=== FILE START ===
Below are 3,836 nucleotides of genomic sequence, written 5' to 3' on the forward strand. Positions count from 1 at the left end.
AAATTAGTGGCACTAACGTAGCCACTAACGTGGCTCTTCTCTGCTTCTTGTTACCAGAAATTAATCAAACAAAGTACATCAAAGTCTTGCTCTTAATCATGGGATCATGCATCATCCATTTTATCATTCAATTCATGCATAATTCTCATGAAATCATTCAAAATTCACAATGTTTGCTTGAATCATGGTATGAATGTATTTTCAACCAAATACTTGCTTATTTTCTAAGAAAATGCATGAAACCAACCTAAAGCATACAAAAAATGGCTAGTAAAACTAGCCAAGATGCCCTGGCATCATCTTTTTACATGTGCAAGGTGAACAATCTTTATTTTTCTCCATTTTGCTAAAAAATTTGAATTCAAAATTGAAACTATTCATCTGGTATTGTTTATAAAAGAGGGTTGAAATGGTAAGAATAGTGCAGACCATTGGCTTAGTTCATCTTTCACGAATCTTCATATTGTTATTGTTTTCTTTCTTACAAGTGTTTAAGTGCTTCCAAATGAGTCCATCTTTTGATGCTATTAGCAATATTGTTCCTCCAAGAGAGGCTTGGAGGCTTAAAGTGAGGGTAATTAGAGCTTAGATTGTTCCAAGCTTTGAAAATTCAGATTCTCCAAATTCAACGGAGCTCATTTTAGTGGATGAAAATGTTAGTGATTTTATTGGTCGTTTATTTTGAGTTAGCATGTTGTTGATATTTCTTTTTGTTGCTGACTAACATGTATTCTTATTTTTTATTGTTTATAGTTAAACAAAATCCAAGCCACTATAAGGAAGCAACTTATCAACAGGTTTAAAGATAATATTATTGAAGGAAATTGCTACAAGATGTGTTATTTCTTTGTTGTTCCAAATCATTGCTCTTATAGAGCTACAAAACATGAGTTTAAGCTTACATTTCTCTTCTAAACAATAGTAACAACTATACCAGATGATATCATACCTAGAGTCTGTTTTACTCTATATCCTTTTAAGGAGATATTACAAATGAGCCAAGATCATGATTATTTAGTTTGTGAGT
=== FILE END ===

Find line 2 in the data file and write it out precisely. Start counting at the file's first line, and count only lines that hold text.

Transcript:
AAATTAGTGGCACTAACGTAGCCACTAACGTGGCTCTTCTCTGCTTCTTGTTACCAGAAATTAATCAAACAAAGTACATCAAAGTCTTGCTCTTAATCATGGGATCATGCATCATCCATTTTATCATTCAATTCATGCATAATTCTCATGAAATCATTCAAAATTCACAATGTTTGCTTGAATCATGGTATGAATGTATTTTCAACCAAATACTTGCTTATTTTCTAAGAAAATGCATGAAACCAACCTAAAGCATACAAAAAATGGCTAGTAAAACTAGCCAAGATGCCCTGGCATCATCTTTTTACATGTGCAAGGTGAACAATCTTTATTTTTCTCCATTTTGCTAAAAAATTTGAATTCAAAATTGAAACTATTCATCTGGTATTGTTTATAAAAGAGGGTTGAAATGGTAAGAATAGTGCAGACCATTGGCTTAGTTCATCTTTCACGAATCTTCATATTGTTATTGTTTTCTTTCTTACAAGTGTTTAAGTGCTTCCAAATGAGTCCATCTTTTGATGCTATTAGCAATATTGTTCCTCCAAGAGAGGCTTGGAGGCTTAAAGTGAGGGTAATTAGAGCTTAGATTGTTCCAAGCTTTGAAAATTCAGATTCTCCAAATTCAACGGAGCTCATTTTAGTGGATGAAAATGTTAGTGATTTTATTGGTCGTTTATTTTGAGTTAGCATGTTGTTGATATTTCTTTTTGTTGCTGACTAACATGTATTCTTATTTTTTATTGTTTATAGTTAAACAAAATCCAAGCCACTATAAGGAAGCAACTTATCAACAGGTTTAAAGATAATATTATTGAAGGAAATTGCTACAAGATGTGTTATTTCTTTGTTGTTCCAAATCATTGCTCTTATAGAGCTACAAAACATGAGTTTAAGCTTACATTTCTCTTCTAAACAATAGTAACAACTATACCAGATGATATCATACCTAGAGTCTGTTTTACTCTATATCCTTTTAAGGAGATATTACAAATGAGCCAAGATCATGATTATTTAGTTTGTGAGT